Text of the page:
Saturday, October 12, 2013

5 Health Benefits of Board Games

The following is a guest post by Kathy Flute:

Board games date as far back as 2500 B.C.E., and they continue to fill closets in households throughout the world today. Whether playing a classic game like Monopoly or newer names on the market like Settlers of Catan, board games entertain and bring people together through competitive and cooperative game play. However, board games provide much more than just entertainment. In fact, these games beneficially impact both health and development at any age. If this is news to you, here’s what you should know.

One of the primary benefits of playing board games is reducing the risk of cognitive decline, such as that associated with dementia and Alzheimer's. Board games help the brain retain and build cognitive associations well into old age. The hippocampus and prefrontal cortex especially benefit from playing board games. These areas of the brain are responsible for complex thought and memory formation, and their decline is one of the first stages of dementia and Alzheimer's. While those who are elderly show the most benefit from activities like board games, never forget that (like any healthful activity) the earlier you start, the greater the benefits received.

Blood Pressure

Board games also provide health benefits through an often overlooked side effect of many games, laughing. If you need to lower your blood pressure, try choosing a board game that’s more about entertainment than competition. Laughing has been shown to increase endorphins, which are chemicals that create a feeling of happiness. This release of endorphins help muscles to relax and blood to circulate, which in turn can lower your blood pressure. High blood pressure is associated with greater risk of artery damage, heart disease and stroke.

Along with reducing blood pressure, board games may also boost your immune system. Research has shown that negativity and stress can reduce your ability to fight disease. Positive feelings, like the laughter and enjoyment that often comes with board games, counteracts these effects by releasing neuropeptides that fight stress and boost the immune system.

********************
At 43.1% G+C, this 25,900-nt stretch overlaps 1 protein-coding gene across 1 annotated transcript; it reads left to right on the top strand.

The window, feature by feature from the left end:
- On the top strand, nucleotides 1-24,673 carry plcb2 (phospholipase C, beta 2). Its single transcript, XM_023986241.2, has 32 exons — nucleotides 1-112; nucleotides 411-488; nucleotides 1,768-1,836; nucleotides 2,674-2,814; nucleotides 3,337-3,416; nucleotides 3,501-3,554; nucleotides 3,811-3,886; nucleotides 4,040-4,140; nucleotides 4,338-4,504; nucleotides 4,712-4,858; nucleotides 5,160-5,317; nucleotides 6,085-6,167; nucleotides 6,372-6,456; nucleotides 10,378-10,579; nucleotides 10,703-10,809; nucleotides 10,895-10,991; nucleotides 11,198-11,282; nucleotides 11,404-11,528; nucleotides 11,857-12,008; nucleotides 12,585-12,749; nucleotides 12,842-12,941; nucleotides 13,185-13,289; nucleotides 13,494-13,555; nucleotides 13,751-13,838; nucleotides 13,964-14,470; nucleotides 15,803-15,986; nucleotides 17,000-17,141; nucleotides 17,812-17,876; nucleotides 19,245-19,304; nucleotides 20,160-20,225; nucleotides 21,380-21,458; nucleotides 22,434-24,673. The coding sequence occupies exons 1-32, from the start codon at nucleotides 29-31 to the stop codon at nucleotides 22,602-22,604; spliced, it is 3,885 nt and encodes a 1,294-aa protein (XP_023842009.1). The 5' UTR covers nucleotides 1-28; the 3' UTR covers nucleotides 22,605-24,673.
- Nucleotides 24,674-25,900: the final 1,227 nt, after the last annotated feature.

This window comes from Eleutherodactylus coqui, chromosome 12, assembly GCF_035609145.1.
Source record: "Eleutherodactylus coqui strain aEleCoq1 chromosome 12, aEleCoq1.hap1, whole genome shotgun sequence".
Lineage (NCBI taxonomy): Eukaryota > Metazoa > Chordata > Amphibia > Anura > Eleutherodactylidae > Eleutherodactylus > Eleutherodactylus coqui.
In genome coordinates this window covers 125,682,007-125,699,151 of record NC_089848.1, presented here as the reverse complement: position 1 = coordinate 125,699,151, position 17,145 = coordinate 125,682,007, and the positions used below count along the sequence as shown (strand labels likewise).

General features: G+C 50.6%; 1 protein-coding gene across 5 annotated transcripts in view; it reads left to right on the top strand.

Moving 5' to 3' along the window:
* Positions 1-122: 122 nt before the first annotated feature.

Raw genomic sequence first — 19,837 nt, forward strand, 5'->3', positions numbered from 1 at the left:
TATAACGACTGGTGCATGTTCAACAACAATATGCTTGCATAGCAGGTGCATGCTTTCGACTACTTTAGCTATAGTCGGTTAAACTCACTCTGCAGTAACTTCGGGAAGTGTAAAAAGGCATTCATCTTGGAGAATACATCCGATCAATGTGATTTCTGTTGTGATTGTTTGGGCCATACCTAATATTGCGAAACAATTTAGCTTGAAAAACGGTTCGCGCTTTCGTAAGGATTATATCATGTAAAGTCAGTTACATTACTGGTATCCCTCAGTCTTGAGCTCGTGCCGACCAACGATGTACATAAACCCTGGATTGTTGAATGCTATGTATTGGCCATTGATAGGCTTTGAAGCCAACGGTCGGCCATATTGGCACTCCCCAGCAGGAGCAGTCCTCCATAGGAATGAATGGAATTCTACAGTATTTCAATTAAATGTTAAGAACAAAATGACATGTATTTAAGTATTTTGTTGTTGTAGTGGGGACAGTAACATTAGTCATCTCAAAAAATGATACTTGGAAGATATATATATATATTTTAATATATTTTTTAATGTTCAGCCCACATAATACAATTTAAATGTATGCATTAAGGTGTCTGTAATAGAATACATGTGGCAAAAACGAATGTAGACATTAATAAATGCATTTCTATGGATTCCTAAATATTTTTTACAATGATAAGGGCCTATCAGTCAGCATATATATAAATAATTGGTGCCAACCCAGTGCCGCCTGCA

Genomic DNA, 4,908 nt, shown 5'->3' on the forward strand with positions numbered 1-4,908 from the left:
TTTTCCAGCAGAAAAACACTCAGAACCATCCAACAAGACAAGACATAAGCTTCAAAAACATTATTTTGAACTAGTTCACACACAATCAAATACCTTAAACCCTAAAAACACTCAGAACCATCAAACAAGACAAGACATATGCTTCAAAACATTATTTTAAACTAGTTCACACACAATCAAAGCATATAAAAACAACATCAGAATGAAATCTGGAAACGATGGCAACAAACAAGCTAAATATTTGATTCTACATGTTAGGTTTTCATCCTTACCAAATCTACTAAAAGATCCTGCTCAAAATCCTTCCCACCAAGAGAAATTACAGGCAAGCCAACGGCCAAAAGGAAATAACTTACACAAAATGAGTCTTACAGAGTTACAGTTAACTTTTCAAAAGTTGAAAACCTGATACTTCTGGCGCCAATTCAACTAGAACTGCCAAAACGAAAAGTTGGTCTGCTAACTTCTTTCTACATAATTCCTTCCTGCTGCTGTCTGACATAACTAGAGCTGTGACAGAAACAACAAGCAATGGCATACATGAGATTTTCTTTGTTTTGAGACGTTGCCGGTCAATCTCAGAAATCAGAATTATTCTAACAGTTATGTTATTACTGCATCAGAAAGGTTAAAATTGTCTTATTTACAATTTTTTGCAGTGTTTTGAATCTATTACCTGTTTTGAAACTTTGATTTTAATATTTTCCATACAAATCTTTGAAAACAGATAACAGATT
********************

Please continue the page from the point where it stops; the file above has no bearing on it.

Coordination and Dexterity
Many board games require the use of fine motor skills to pick up or move pieces, actions that take both coordination and dexterity. Regular practice and activity improve these basic skills, which is important for children, people with mental or physical disabilities, the elderly and those recovering from accidents. Board games make a helpful addition to occupational therapy treatments, as well as work well in areas like special needs classrooms to help improve muscle and nerve function over time.

Child Development
Board games play an integral role in child health and brain development. Board games help children develop logic and reasoning skills, improve critical thinking and boost spatial reasoning. Encouraging children to play different types of board games can also increase verbal and communication skills, while helping develop attention spans and the ability to focus for longer periods of time (not to mention the importance of teamwork). Games like Monopoly (Jr) are great for math skills as well!

With so many benefits, it's easy to see why board games have continued to find a place in homes throughout the world for so long. Next time you pick up a board game to play with your friends or family, remember that you're not only having fun, you're also improving your health (and theirs)! 

Kathy Flute is a mother of three earning her master's in special education who enjoys writing articles about family, teamwork, and the Top 10 Special Education Masters Degree Programs (On Campus).

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